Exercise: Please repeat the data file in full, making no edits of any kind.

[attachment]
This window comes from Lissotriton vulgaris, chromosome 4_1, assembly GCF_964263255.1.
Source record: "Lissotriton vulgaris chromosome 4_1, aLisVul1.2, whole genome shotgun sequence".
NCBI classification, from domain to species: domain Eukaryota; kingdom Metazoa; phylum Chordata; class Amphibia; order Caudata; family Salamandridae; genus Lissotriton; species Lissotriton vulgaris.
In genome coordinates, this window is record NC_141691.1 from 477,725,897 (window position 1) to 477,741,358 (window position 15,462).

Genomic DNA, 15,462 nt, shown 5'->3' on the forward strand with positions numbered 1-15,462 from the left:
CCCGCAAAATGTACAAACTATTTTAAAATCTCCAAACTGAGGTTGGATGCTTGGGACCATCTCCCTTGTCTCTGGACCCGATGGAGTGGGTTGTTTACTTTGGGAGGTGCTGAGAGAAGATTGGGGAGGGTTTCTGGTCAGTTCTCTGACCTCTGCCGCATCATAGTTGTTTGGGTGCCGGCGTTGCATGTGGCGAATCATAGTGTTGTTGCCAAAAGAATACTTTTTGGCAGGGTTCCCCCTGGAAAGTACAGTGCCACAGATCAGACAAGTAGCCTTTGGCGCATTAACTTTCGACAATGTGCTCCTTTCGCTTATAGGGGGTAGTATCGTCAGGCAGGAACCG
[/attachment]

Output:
This window comes from Lissotriton vulgaris, chromosome 4_1, assembly GCF_964263255.1.
Source record: "Lissotriton vulgaris chromosome 4_1, aLisVul1.2, whole genome shotgun sequence".
NCBI classification, from domain to species: domain Eukaryota; kingdom Metazoa; phylum Chordata; class Amphibia; order Caudata; family Salamandridae; genus Lissotriton; species Lissotriton vulgaris.
In genome coordinates, this window is record NC_141691.1 from 477,725,897 (window position 1) to 477,741,358 (window position 15,462).

Genomic DNA, 15,462 nt, shown 5'->3' on the forward strand with positions numbered 1-15,462 from the left:
CCCGCAAAATGTACAAACTATTTTAAAATCTCCAAACTGAGGTTGGATGCTTGGGACCATCTCCCTTGTCTCTGGACCCGATGGAGTGGGTTGTTTACTTTGGGAGGTGCTGAGAGAAGATTGGGGAGGGTTTCTGGTCAGTTCTCTGACCTCTGCCGCATCATAGTTGTTTGGGTGCCGGCGTTGCATGTGGCGAATCATAGTGTTGTTGCCAAAAGAATACTTTTTGGCAGGGTTCCCCCTGGAAAGTACAGTGCCACAGATCAGACAAGTAGCCTTTGGCGCATTAACTTTCGACAATGTGCTCCTTTCGCTTATAGGGGGTAGTATCGTCAGGCAGGAACCG